Friday 02 February 2018
Rameau and Mozart with Harry Bicket
RTÉ National Symphony Orchestra
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Platée: Suite des Danses / 8’
Voi avete un cor fedele, K217 / 6’
Oh temerario Arbace! – Per quel paterno amplesso, K79 / 7’
Ah se in ciel, benigne stelle, K538 / 8’
Serenata notturna in D, K239 / 13’
Suite from Les Boréades / 31’
A brace of brilliant ballet suites by Rameau frame a programme of ravishing, coloratura-laced arias by Mozart sung by soprano Anna Devin – ‘a voice as liquid and sparkling as the best champagne’ (The Times) – with the ‘flawless and uplifting’ (The Independent) Harry Bicket conducting the RTÉ National Symphony Orchestra.
Rameau’s Platée threw convention to the wind and returned ribald satire to French opera houses in 1745. A fantastical tale of the ugly eponymous water nymph who believes Jupiter, king of the gods, is in love with her, it was greeted by friend and foe alike as a masterpiece. The sparkling ballet Suite drawn from its score is a collection of animated dances and airs teeming over with colour and incident.
Commissioned as a replacement aria for an opera by Baldassare Galuppi, the heartrending Voi avete un cor fedele (‘You have a faithful heart’) is a wholly characteristic Mozart aria for the then fashionable figure in Italian opera of the disillusioned female. Boasting a delightfully knowing, tongue-in-cheek irony and rich coloratura highlights, it surely flattered Galuppi’s now all but forgotten opera.
Legend has it that Mozart was just 10-years-old when he composed Oh temerario Arbace! – Per quel paterno amplesso (‘Oh dreadful Arbace! – For that fatherly embrace’) to a text by Pietro Metastasio in 1766. Others date it to 1770 when he would have been 14, Either way, it’s a remarkably mature and achingly romantic creation even allowing it being traditional in scope and sentiment.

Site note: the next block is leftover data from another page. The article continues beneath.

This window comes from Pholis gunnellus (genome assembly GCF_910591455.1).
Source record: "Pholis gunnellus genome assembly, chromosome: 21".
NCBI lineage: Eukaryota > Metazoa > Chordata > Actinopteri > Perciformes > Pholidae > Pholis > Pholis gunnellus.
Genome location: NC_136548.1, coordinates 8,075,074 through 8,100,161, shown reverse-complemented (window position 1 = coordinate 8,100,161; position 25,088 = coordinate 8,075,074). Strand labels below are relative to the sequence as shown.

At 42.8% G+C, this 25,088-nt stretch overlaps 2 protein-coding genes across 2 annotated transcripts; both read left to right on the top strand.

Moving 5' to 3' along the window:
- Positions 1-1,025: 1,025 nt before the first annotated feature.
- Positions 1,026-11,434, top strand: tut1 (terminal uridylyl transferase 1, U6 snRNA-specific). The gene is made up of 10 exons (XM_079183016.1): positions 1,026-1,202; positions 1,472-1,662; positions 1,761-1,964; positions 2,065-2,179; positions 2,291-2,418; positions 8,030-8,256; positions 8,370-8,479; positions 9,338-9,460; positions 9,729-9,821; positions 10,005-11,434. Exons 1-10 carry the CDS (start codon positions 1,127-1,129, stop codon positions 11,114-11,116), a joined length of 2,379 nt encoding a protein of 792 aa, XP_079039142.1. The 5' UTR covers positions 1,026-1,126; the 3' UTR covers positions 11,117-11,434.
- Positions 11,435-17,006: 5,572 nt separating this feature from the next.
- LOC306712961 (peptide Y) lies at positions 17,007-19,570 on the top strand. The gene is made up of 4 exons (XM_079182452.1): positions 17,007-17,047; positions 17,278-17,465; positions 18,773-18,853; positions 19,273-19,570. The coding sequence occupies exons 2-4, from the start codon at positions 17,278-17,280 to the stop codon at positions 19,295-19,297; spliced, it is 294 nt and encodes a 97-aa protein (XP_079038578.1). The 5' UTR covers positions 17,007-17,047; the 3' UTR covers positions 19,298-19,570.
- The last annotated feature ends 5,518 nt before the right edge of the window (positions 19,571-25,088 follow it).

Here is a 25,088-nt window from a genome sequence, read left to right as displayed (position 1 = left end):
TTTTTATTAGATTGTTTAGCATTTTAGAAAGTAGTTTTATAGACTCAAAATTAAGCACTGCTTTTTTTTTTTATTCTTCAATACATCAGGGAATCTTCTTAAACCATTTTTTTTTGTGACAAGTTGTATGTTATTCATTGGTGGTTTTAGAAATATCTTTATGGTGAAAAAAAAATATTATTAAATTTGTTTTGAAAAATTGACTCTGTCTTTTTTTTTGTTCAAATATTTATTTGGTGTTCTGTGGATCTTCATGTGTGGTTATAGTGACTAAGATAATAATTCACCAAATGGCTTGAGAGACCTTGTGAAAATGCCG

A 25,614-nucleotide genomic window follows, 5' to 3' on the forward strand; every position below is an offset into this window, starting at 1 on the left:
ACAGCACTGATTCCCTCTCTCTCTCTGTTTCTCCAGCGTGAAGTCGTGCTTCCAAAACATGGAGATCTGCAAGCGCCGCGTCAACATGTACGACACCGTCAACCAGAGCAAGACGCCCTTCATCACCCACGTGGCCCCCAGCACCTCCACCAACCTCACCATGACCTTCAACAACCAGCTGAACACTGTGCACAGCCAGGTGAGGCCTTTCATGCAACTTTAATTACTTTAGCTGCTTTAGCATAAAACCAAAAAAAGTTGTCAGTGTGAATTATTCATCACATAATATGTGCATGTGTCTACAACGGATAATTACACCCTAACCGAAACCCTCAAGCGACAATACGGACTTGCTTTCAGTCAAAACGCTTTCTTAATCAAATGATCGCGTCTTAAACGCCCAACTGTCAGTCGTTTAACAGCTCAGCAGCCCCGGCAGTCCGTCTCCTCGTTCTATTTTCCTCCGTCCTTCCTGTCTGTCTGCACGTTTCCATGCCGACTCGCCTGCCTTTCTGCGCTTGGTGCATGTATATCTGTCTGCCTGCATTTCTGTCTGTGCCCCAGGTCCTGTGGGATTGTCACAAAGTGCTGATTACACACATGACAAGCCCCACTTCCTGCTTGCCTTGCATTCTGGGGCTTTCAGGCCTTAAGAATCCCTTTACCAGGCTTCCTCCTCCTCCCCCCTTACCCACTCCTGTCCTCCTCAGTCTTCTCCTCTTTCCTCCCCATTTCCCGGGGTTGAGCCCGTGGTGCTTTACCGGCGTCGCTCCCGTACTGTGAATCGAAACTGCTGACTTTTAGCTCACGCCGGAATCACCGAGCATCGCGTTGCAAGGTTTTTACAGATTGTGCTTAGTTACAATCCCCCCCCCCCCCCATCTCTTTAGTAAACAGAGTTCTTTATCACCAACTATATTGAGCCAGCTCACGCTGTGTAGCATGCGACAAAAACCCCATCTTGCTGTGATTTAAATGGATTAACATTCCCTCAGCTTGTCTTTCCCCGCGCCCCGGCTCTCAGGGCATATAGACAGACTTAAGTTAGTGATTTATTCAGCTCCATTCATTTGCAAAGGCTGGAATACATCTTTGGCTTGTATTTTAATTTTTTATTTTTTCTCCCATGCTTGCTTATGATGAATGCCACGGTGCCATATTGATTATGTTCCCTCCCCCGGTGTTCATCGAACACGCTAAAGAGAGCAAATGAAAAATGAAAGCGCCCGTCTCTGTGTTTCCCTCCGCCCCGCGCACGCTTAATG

Ah se in ciel, benigne stele (‘Ah, if there are benign stars in heaven’) was composed in 1788 for the soprano Aloysia Lange. Rich, challenging orchestral writing infuses a text from Pietro Metastasio’s libretto L’eroe cinese (‘The Chinese heroes’) with an exoticness that contemporary audiences associated with the mysteries of the East. The taxing, high-lying vocal line calls for appropriately heroic breath control.
The Serenata notturna of 1776 was composed as background music. Evening soirées with discrete ‘mood music’ were all the rage at the time. Ever rebellious, Mozart clearly wanted his ‘Night Serenade’ to be heard. Scored for multi-tasking strings and attention-seeking timpani, its compact three-movement form calls out for attention. The icing on an already rich cake is the music’s symphonic leanings and its feisty, fun finale with delightfully ‘listen to me’ timpani in scene-stealing splendour.
Rameau’s final opera, Les Boréades, returned to that favourite standby of 18th-century French opera: Greek mythology. The posthumously arranged Suite (Rameau dying during rehearsals) opens with a rousing Overture and includes a set of dances whose characteristically bright colouring is tempered by the grave drama of a tale involving abduction, magic arrows and the god Apollo.
National Concert Hall
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